Some Fruits and Veggies Do Better Than Others

I just read a helpful article by Marie Viljoen (who blogs at “66 Square Feet,” teaches at the Brooklyn Botanic Garden, and writes for Edible Brooklyn and Edible Manhattan). I thought you might be interested in this expert’s topic: what fruits and veggies do better than others when left on the counter.

Marie says “There is produce that should be refrigerated at once, but some fruits and vegetables don’t ripen in the cold and are best kept out on the counter, and then chilled. Some vegetables should be kept chilled, while others need to be kept in the airy dark. Simply put, there's a lot of variation, which means it's very helpful to know what goes where, when, and why.” So this said, here is Marie’s primer on how to store fresh produce properly.

But first, a side note: The phrase "on the counter" might literally mean the kitchen counter for you, but it can include other storage areas, like beneath your kitchen island, in a walk-in pantry, in hanging produce baskets, or on an open shelf. In other words, Marie means NOT in the refrigerator and wherever you have room.

Marie also mentioned some general guidelines for refrigerating produce: For better fridge organization and food preservation, use separate, reusable plastic bags, or lidded plastic containers or lightweight stainless-steel containers (restaurant supply stores are a good source for these).

And avoid combining fruits and vegetables in a single container, as ethylene given off by some fruit (like apples, peaches, and pears) can spoil some vegetables (lettuce and crucifers are especially susceptible).

Certain groups of produce can be stored together: root vegetables with their leaves removed— like beets, radishes, carrots, and turnips—can be combined in a single container. Different citrus fruits can be kept together. Salad leaves can be mixed and sealed in the same container.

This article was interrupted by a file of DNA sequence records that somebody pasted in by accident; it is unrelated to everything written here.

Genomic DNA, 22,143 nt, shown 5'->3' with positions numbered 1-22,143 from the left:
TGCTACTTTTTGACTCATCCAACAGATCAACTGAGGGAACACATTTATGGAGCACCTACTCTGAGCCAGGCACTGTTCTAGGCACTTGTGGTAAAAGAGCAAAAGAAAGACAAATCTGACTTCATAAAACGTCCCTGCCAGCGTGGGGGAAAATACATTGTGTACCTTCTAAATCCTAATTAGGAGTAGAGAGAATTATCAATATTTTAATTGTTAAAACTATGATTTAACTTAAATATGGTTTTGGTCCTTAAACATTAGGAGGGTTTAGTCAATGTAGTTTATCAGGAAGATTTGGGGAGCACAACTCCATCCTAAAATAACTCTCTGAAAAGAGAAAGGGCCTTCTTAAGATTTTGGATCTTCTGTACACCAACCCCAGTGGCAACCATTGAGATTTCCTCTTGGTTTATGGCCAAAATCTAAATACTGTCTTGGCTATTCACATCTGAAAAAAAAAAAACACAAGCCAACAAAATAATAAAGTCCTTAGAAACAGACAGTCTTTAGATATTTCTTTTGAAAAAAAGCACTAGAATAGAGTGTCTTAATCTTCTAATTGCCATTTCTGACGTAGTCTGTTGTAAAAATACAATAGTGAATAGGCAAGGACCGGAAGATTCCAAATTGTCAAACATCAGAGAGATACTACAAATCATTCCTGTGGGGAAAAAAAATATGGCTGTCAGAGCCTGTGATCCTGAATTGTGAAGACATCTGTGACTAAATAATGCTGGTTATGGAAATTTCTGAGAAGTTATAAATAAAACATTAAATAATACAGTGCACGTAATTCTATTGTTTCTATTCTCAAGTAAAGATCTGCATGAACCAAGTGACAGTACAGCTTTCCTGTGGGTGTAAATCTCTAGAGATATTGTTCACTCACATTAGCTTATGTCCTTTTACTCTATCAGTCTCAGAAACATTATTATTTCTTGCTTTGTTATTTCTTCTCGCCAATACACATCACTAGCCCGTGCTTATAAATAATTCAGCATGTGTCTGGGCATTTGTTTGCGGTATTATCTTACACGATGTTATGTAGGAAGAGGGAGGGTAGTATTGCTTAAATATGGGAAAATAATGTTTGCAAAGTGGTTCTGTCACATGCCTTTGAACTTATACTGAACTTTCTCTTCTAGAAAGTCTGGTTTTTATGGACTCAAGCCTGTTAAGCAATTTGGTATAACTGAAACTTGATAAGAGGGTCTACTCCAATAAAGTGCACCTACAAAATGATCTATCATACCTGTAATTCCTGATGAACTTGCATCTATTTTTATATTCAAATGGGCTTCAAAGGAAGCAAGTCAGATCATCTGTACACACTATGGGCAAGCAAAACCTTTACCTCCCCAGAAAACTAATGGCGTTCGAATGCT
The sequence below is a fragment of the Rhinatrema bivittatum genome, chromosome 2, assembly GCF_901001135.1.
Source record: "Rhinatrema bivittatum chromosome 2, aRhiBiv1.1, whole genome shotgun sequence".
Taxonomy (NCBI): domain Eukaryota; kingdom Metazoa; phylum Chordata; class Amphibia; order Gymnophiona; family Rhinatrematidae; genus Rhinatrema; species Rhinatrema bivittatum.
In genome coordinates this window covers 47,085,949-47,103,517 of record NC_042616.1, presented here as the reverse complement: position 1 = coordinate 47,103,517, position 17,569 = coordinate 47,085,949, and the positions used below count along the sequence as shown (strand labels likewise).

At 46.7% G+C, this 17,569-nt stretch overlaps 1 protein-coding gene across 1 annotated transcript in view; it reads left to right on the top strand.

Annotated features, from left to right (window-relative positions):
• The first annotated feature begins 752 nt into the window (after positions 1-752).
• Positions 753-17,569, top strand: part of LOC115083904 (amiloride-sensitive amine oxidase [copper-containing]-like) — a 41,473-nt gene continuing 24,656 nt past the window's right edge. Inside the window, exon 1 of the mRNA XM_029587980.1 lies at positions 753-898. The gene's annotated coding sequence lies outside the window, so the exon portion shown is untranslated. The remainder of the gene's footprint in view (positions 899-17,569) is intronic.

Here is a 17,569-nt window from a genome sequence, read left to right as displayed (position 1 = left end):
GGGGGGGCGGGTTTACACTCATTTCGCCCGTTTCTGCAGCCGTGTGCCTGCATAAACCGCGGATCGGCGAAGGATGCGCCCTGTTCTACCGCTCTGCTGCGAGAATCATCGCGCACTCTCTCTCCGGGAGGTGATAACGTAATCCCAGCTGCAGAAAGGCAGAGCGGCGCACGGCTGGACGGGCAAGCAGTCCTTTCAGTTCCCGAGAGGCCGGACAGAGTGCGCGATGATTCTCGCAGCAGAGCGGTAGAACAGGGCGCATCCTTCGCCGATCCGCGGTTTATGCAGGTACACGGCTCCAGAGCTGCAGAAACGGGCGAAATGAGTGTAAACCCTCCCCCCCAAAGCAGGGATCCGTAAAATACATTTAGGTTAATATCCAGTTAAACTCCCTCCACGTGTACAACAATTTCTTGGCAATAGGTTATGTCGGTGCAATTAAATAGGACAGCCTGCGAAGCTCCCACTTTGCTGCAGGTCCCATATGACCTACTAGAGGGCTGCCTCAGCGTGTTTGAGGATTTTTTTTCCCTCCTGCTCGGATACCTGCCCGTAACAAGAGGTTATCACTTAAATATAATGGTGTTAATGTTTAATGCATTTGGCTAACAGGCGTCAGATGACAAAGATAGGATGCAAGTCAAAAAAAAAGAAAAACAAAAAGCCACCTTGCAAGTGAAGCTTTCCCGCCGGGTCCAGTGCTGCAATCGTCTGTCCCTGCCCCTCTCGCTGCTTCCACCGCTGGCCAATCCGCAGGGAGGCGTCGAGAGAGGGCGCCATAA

Finally, seal some produce tightly, give other types room to breathe: Most vegetables (dry, never wet) can be wrapped or sealed tightly in your container of choice for best storage.

OK, now for fruits that should NOT be stored in the refrigerator: Apricots, Asian pears, avocado, bananas, guava, kiwis, mangoes, melons, nectarines, papayas, passion fruit, pawpaw, peaches, pears, persimmons, pineapples, plantain, plums, starfruit, soursop, and quince will continue to ripen if left out on the counter. HOWEVER, when perfectly ripe, they can be refrigerated for a few days to extend their usefulness a little longer (yes, even bananas: while their skins may blacken the fruit will be unspoiled).

Fruits that SHOULD be stored in the refrigerator: Soft berries—unwashed and in a sealed container (blackberries, blueberries, cranberries, strawberries, raspberries, currants, grapes); apples (if keeping beyond a week and up to a few months); cherries (in an open bowl or container); ripe citrus (in an open container in a produce drawer); figs; longans; lychees; mangosteens; and pomegranates.

Vegetables that should NOT be stored in the refrigerator: Garlic and onions (but not scallions!) still in their skins can stay on the counter, but once peeled or cut, keep them wrapped in the fridge. Store them apart from potatoes, as potatoes emit some ethylene that can cause the onions to sprout.

Potatoes, taro, sweet potatoes, and yuca (cassava, manioc) should not be refrigerated. Keep these starchy tubers in a cool, dark, airy space, loosely stacked in a bowl or bins, but not in plastic bags (or moisture will accumulate and will encourage mold and deterioration). Tomatoes (technically a fruit) should be left out on a counter, even when ripe (they will lose flavor when chilled). Winter squash (that is squash with hard shells such as butternut, acorn, delicata, and kabocha) can stay out (on or under the counter—wherever you have room).

And lastly, vegetables that SHOULD be stored in the refrigerator: Artichokes, asparagus, beans (fresh, unshelled), beets, Belgian endive, broccoli, broccolini, Brussels sprouts, cabbage, carrots, cauliflower, celery, chiles, corn, cucumber, eggplant, fennel, herbs, horseradish, jicama, Jerusalem artichoke, kohlrabi.

Leafy greens, leeks, mushrooms, nopales (cactus paddles), okra, peas, peppers, purslane, radicchio, radishes, rhubarb, roselle, salad leaves, salsify, scallions, spinach, sprouts, summer squash, tomatillos (in an open container).


  •     Alice Osborne
        Weekly Newsletter Contributor since 2006
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